Video is pervasive in education. Most online courses feature an average of 12 videos, and that number is increasing. But as courses compete with Snapchat for students’ attention, it can be tough for an educational video to engage students. An online video has about 10 seconds to engage a student’s interest before the student clicks elsewhere.
MIT and EdX recently completed the largest-scale study of video in online courses. They collected data from 6.9 million video sessions and used this data to determine what types of videos best engage students. Engagement was measured by how long students stayed “tuned in” to a video, and whether the video elicited the desired responses during post-video assessments.
Their findings are interesting, and teachers should consider them carefully when creating their own educational videos.
- Shorter Videos are more engaging – Invest more time in pre-planning your videos so as to segment content into chunks no longer than 6 minutes
- Videos that intersperse an instructor’s talking head with slides are more effective than slides alone – Utilize post-production editing to display the instructor at opportune times in the video. Software such as Camtasia makes this fairly easy. Camtasia can record both your webcam and computer screen at the same time. You an then choose when to display the screen or the instructor.
- Videos produced with a more personal feel are often more engaging than high-fidelity studio recordings – Try filming in an informal setting; it may not be necessary to invest in big budget studio productions. Often a webcam on your computer or even a smartphone are the best tools you have. When coupled with a bit of your own personality, even a simple video can be memorable.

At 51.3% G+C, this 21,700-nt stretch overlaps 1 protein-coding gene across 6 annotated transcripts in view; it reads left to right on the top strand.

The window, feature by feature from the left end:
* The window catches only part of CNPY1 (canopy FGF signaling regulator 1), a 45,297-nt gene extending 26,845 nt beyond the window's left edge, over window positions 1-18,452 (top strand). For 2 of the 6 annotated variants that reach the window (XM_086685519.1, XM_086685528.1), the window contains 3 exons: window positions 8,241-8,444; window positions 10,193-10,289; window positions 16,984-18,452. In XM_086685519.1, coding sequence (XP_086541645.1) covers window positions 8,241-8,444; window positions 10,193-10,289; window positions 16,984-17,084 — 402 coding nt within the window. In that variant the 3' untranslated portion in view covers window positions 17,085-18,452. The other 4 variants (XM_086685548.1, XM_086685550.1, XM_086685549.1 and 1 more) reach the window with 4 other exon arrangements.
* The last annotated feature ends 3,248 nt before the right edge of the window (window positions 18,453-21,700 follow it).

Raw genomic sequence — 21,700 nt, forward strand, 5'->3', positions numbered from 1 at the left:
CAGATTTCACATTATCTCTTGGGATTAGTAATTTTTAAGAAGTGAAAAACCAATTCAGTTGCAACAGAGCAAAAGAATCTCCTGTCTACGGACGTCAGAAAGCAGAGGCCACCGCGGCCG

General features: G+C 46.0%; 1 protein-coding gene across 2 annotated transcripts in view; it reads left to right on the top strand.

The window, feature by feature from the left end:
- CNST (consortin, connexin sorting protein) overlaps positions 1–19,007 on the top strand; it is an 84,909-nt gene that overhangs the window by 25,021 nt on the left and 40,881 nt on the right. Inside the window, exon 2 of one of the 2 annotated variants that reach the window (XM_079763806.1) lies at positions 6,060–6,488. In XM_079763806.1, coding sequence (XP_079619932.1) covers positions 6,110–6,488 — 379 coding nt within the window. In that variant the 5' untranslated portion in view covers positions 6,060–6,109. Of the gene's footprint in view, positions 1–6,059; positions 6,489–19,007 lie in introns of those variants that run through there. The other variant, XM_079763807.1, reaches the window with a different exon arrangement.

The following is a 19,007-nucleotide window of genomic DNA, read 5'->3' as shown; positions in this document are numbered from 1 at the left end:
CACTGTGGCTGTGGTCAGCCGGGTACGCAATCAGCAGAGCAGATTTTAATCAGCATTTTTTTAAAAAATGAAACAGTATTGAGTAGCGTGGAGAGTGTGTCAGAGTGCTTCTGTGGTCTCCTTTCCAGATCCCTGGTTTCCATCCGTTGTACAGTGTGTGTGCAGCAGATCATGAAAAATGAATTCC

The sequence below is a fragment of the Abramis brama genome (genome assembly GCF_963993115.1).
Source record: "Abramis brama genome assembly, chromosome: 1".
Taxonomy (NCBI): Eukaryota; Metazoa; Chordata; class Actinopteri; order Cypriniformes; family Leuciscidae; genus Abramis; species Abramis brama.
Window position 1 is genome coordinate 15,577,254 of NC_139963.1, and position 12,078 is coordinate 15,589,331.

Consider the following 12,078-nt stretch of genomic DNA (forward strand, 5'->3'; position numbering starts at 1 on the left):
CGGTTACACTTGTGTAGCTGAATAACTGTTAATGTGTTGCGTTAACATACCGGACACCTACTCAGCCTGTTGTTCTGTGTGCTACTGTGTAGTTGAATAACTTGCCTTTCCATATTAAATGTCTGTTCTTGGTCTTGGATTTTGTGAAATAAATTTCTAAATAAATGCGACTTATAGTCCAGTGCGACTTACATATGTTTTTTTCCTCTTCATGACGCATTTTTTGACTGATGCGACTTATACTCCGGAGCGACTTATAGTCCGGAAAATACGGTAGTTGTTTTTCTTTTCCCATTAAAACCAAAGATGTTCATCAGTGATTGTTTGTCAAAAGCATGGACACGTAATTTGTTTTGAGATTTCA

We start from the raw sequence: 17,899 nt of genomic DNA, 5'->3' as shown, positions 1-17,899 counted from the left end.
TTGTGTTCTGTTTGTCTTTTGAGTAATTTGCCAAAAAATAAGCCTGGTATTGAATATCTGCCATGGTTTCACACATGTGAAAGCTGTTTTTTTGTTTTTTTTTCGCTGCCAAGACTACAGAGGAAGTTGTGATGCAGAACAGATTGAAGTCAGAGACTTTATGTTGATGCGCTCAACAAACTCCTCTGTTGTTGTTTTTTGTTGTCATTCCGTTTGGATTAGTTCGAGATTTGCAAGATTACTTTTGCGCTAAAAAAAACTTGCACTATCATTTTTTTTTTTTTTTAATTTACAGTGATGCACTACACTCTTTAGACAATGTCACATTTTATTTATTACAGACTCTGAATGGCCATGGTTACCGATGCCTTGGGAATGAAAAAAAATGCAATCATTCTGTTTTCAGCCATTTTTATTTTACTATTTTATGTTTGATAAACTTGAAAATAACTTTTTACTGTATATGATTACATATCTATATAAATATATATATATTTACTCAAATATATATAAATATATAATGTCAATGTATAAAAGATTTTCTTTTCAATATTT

- Khan-style tablet drawing tutorials are more engaging than PowerPoint slides or code screencasts – Introduce motion and continuous visual flow into tutorials. This can be accomplished with inexpensive Wacom tablets or with mobile apps, such as Educreations
- For online courses, even the highest quality classroom capture lectures are not as engaging as videos customized for an online audience – If you insist on recording classroom lectures, it is best to keep the online audience and online format in mind. What works well in a classroom with face-to-face students may not engage those watching from home. Too often, online students feel like “second rate citizens” when they are forced only to watch classroom’s captured with a camera at the back of the room. Raw classroom capture is not as effective as shorter videos that are planned and produced just for your online audience.
- Videos where instructors speak fairly fast and with high enthusiasm are more engaging –You do not need to purposely slow down. Enthusiasm and excitement for the topic are important. Don’t worry about recording perfect videos; just let your love for the topic you teach come through.
- Students engage differently with lecture and tutorial videos – For lectures, focus more on the initial viewing experience, since students may only watch once. For tutorials, add support for re-watching and skimming.